The USA’s Beezie Madden leads after the speed leg of the Longines FEI World Cup Jumping Final in Paris tonight (Thursday, 12 April).
There were eight clear rounds over Santiago Varela’s course and Beezie rode Abigail S Wexner’s Breitling LS to finish 0.72sec faster than her nearest rival, Daniel Deusser.
“It’s always quite tense the first day at the final — it’s a bit of a juggling act knowing how much risk to take as going fast over big fences is obviously more of a risk than going slow,” she said. “So when it goes well it’s a relief.”
Beezie stood champion at the World Cup final in 2013, when she also won on the first day.
The German runner-up Daniel Deusser — who won the final in 2014 — piloted the 15-year-old grey gelding Cornet D’Amour, who belongs to the Stephex Stables.
“When I walked the course I thought there weren’t many options for a speed class, so I had mixed feelings, but in the end it was a very good course — nobody went really fast, so I think all the horses will still have power for tomorrow,” he said.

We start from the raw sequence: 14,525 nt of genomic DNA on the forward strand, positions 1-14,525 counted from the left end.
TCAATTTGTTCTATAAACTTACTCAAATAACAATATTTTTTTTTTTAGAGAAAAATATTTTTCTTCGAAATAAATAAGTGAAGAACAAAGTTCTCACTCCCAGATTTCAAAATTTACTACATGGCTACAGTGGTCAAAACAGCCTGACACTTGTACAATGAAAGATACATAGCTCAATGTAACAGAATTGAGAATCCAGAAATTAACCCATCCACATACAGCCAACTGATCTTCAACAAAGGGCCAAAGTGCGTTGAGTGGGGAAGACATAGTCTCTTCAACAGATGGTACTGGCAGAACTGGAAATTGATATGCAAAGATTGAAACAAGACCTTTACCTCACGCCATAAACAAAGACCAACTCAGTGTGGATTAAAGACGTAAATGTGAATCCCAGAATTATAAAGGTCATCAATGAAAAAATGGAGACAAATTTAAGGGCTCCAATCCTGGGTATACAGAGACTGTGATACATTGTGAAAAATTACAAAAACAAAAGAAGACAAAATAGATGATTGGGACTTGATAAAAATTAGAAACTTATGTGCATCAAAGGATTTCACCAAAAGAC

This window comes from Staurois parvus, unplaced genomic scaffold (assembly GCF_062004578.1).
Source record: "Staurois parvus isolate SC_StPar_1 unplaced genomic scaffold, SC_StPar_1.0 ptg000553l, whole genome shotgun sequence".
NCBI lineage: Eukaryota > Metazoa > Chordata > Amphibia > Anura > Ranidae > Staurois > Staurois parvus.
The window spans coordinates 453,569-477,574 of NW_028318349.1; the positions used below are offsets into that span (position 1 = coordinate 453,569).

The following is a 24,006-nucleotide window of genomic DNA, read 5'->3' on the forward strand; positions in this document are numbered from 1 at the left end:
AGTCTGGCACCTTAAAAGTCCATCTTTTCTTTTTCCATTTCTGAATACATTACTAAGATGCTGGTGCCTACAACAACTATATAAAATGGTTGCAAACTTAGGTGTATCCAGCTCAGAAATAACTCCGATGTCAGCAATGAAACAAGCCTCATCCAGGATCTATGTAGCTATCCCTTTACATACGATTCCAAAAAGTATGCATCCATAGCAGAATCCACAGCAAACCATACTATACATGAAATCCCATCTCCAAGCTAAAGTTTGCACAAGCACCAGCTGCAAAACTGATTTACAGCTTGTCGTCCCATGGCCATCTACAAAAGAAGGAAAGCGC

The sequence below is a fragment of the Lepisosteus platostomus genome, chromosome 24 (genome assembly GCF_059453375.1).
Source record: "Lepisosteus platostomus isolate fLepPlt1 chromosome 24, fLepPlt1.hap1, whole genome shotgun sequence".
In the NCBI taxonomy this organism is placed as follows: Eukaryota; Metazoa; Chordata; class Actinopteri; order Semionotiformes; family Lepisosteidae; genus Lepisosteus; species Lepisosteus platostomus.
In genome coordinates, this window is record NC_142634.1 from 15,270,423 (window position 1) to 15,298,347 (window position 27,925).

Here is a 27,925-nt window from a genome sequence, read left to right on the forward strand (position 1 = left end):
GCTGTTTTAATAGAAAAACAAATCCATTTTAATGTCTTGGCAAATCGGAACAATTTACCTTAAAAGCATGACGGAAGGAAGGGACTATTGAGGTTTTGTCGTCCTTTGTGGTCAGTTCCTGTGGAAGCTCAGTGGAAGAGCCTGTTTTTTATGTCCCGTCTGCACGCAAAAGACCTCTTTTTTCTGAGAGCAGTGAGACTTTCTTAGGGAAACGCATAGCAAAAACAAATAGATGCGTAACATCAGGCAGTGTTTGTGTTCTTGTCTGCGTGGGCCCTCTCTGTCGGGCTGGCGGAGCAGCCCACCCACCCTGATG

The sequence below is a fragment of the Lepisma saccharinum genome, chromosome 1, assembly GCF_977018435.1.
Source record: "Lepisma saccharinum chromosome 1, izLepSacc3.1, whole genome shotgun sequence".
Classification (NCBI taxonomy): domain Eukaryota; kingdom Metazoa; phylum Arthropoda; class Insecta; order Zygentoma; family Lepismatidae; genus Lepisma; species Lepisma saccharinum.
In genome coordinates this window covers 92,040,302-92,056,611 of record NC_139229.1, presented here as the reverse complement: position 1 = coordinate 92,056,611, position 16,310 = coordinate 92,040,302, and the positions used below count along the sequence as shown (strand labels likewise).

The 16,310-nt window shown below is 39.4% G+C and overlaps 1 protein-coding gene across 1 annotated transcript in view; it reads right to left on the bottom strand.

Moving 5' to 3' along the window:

The USA claimed third too when Devin Ryan on Eddie Blue was just 0.23sec behind Daniel.
“I haven’t spent much time in Europe, but it’s been a dream of mine to represent the States at some level so I’m very happy to be here and to have two US riders up here,” he said.
The World Cup final is a three-leg competition. Riders’ placings tonight and in tomorrow’s jump-off class are translated into penalties, which are carried forward into the last leg on Sunday.
Britain’s two riders both had good rounds today, with one fence down apiece, and remain in the hunt in the overall competition.
Michael Whitaker sits 15th with Jayne Bean’s JB’s Hot Stuff, who just touched the upright plank at fence 11 to add 4sec to his time of 65.5sec.
“It all went as planned,” he said. “That was the one fence on the course you couldn’t touch and it was a real shame she touched it. She didn’t deserve it.”
Michael’s nephew Robert lies 20th on his mother Clare and Mandy Hall’s Catwalk IV, who lowered the pole on top of the gold upright into the double at fence nine. His total time including 4sec added was 71.84sec.
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“He jumped good really. He was a little bit tense up that line and he’d normally jump a double of verticals well, but he was a bit unlucky,” said Robert, adding: “I wouldn’t have changed anything if I’d been last in, I’d have tried to jump the same round.”
Check back tomorrow for more news from the World Cup jumping final and the dressage grand prix.
For all the latest news analysis, competition reports, interviews, features and much more, don’t miss Horse & Hound magazine, on sale every Thursday. Full report from the World Cup final in next week’s magazine (dated 19 April).